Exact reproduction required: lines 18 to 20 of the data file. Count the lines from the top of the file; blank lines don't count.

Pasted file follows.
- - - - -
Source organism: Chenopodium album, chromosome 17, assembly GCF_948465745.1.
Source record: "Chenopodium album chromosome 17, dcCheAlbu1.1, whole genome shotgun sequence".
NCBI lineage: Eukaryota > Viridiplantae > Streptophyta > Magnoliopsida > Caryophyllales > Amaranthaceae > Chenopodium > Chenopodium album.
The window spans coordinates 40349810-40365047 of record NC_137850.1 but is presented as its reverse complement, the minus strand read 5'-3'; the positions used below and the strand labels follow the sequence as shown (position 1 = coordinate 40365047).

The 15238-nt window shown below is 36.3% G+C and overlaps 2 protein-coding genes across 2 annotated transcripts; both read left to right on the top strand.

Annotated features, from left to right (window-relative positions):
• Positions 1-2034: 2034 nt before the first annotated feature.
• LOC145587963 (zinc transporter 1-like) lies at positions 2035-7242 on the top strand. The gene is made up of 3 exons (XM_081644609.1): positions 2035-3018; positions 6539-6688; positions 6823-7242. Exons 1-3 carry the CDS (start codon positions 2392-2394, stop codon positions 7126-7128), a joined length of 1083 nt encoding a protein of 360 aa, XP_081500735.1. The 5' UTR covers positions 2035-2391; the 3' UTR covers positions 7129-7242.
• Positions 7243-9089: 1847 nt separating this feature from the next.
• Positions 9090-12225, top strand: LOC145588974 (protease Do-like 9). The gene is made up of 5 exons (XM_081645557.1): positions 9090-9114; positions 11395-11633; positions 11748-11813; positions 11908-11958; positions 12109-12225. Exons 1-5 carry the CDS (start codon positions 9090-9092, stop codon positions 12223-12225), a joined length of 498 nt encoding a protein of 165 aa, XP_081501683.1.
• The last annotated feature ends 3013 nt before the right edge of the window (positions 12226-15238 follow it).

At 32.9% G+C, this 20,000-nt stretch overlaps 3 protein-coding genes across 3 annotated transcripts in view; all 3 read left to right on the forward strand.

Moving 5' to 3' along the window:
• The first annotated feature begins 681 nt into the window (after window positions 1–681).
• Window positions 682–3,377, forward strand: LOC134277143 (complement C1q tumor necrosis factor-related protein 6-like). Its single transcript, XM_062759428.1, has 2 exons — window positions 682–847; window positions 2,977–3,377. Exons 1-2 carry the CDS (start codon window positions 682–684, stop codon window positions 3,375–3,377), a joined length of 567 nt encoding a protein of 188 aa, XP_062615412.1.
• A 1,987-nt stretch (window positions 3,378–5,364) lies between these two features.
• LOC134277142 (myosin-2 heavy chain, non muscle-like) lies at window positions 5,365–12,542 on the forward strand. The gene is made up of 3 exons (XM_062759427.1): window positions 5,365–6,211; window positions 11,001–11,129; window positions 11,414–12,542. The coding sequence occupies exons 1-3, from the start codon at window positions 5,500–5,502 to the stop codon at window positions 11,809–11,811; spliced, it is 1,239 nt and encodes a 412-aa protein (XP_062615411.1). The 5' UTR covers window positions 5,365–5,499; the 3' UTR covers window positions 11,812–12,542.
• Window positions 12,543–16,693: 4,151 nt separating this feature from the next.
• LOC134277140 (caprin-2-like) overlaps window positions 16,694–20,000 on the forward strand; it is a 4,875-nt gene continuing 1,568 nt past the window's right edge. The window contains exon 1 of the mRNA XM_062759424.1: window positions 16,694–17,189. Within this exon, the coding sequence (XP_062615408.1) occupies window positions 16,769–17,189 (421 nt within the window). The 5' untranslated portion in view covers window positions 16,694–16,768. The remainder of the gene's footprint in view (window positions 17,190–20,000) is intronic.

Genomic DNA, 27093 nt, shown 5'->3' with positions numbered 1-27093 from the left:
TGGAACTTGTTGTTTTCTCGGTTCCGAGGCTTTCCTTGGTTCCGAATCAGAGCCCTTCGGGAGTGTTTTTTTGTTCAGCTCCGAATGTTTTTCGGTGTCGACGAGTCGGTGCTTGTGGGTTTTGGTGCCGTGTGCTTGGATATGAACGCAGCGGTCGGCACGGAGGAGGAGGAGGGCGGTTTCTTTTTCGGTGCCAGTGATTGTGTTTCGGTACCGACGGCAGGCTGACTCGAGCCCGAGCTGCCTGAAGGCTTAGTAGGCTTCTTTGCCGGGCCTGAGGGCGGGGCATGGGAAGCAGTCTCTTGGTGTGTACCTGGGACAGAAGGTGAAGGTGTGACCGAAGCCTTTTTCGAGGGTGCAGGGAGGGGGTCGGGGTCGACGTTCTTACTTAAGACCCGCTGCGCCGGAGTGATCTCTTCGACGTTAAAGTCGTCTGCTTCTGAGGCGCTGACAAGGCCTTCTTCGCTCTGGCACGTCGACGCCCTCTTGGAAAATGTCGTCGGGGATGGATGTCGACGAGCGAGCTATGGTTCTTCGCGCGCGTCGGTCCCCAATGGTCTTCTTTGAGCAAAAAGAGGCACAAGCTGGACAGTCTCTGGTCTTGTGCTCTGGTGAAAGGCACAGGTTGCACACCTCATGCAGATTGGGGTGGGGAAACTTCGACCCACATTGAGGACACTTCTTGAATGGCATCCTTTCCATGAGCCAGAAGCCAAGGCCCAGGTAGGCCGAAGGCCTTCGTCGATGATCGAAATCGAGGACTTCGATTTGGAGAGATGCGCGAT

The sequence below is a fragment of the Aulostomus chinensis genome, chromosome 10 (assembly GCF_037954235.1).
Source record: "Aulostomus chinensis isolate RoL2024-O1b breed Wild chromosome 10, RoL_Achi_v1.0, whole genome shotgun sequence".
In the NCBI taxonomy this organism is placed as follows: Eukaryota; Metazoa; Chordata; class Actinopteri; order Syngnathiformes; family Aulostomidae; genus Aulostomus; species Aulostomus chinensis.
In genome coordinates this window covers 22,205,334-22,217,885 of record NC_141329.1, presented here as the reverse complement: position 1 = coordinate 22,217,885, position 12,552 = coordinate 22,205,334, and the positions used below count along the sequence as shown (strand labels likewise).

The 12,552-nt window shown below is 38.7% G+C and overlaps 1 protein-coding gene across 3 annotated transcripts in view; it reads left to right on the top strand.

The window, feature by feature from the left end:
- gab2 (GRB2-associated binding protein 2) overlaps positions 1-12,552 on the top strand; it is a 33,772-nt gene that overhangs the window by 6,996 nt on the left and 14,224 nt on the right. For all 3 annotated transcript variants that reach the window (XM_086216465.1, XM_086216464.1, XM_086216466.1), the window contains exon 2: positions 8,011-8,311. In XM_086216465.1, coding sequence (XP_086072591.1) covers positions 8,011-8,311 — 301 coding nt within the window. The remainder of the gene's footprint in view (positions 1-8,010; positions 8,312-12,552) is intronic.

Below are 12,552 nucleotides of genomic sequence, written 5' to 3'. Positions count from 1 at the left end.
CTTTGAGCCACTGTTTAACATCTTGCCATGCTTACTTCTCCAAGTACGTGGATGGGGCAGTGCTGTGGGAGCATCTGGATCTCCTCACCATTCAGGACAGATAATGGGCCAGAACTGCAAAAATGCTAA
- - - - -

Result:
• Window positions 12,543–16,693: 4,151 nt separating this feature from the next.
• LOC134277140 (caprin-2-like) overlaps window positions 16,694–20,000 on the forward strand; it is a 4,875-nt gene continuing 1,568 nt past the window's right edge. The window contains exon 1 of the mRNA XM_062759424.1: window positions 16,694–17,189. Within this exon, the coding sequence (XP_062615408.1) occupies window positions 16,769–17,189 (421 nt within the window). The 5' untranslated portion in view covers window positions 16,694–16,768. The remainder of the gene's footprint in view (window positions 17,190–20,000) is intronic.

Genomic DNA, 27093 nt, shown 5'->3' with positions numbered 1-27093 from the left: